A fun bride named Erin contacted me a while back about the possibility of creating a custom bouquet for her January wedding. She loved the butterfly bouquet that I made for Jill last year (blog post about Jill’s bouquet can be found here) in the photo that is currently in the Add-On Services section of my website, and wondered if I could make a special bouquet for her wedding as well.
Normally, the “add-ons” are just that: I offer additional services to brides who have booked dresses with me, not accepting outside projects beyond my current dress client. But every once and I while, I am able to fit a small job in between dresses and I am happy to say that this was the case for Erin’s unique bouquet.
Erin’s wedding theme is Steampunk! What is Steampunk? Well, I am new to the aesthetic, but in my words, it is sort of Science Fiction meets Wild Wild West during the time when steam powered engines were used. Confused? I’ll let Wikipedia tell you more: http://en.wikipedia.org/wiki/Steampunk as well as Google images.
I did not know a lot about Steampunk when she contacted me, but I found the aesthetic to be inspiring and knew pretty much immediately how I would create her custom bouquet. Steampunk uses a lot of cogs and clock parts and typewriter parts and I thought these elements would make amazing flowers. My talented husband Charles is an artist who often works in metal and wire, so I knew he’d be a great asset in the process.
We ended up buying an entire vintage typewriter and taking it apart, keeping anything that could be used in the bouquet. I searched the Etsy and Ebay listings for clock parts, butterflies and other accessories. Once I had spent all of my materials budget, I organized all of the usable parts (above photo) and started making “flowers”. I didn’t have a set plan about exactly how it was going to look, I just let the parts and pieces come together separately to then be gathered somehow later into an attractive bouquet.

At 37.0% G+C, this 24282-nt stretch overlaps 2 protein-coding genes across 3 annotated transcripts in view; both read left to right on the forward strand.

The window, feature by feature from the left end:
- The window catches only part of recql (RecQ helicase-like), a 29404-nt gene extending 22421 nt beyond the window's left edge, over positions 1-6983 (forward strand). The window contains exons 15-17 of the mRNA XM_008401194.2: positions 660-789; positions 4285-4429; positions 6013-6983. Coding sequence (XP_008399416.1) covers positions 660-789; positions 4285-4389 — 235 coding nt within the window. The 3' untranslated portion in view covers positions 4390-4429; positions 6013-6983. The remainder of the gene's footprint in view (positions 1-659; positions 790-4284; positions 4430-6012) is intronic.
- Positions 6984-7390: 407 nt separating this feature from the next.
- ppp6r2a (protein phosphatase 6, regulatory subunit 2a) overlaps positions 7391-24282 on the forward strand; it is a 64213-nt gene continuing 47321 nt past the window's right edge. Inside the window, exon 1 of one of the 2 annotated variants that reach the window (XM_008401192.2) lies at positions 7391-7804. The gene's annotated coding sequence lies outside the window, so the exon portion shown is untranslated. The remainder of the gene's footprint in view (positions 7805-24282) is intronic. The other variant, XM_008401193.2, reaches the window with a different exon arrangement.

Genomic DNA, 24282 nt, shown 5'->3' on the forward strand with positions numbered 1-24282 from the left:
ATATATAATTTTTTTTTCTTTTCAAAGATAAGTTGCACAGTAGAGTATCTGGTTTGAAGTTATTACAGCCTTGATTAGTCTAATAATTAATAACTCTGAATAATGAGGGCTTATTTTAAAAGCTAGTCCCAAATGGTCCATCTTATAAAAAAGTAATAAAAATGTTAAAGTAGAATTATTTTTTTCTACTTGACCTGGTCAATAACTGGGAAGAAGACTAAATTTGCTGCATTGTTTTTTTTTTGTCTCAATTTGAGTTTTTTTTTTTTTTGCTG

Charles and I became a team, and through the process of making a giant mess (see why I can’t do additional projects when I am also working on a wedding dress?) things started to get cleaned up and the bouquet started taking shape.
The part of the typewriter that the paper rolls across was a perfect cylindrical holder for the stems, so we cleaned it up and sawed it to a length that we thought would be comfortable for Erin to hold. The really fun thing about using this specific typewriter part for this purpose is that the cylinder can easily be removed and replaced onto the black crank/knob shown in the photo below. We would later add it to a larger base that would serve as a “vase”. It’s a great way to display the bouquet when she is not carrying it at the wedding, as well as once the wedding is over as a keepsake or heirloom.
Charles drilled holes into the vintage typewriter keys and I added thick cotton lace flowers to each to give it a bridal feel. We also added some of the feather butterflies similar to the ones she liked from Jill’s bouquet to soften the industrial look.
Once we had used most of the parts and the flowers were complete, we made a floral base to add some shape and structure. Charles wired some of hammer-style letters from the typewriter together and I cut a piece of leather. We added it to the cylinder, before filling it with the “flowers”.
Everything really started taking shape and looking totally amazing! Charles took a scrap of oak and created a custom wooden base for the “vase” and I decorated with fabrics and “fiddlehead ferns” made of copper wire.
We took the finished bouquet to my talented friend Kent at Kent Corley Photography and he took some amazing shots of the unique finished product. Enjoy!
Charles and I had a blast working on this project and Erin was completely thrilled with the results! I’m so happy that she contacted me for this very unique very custom bridal accessory!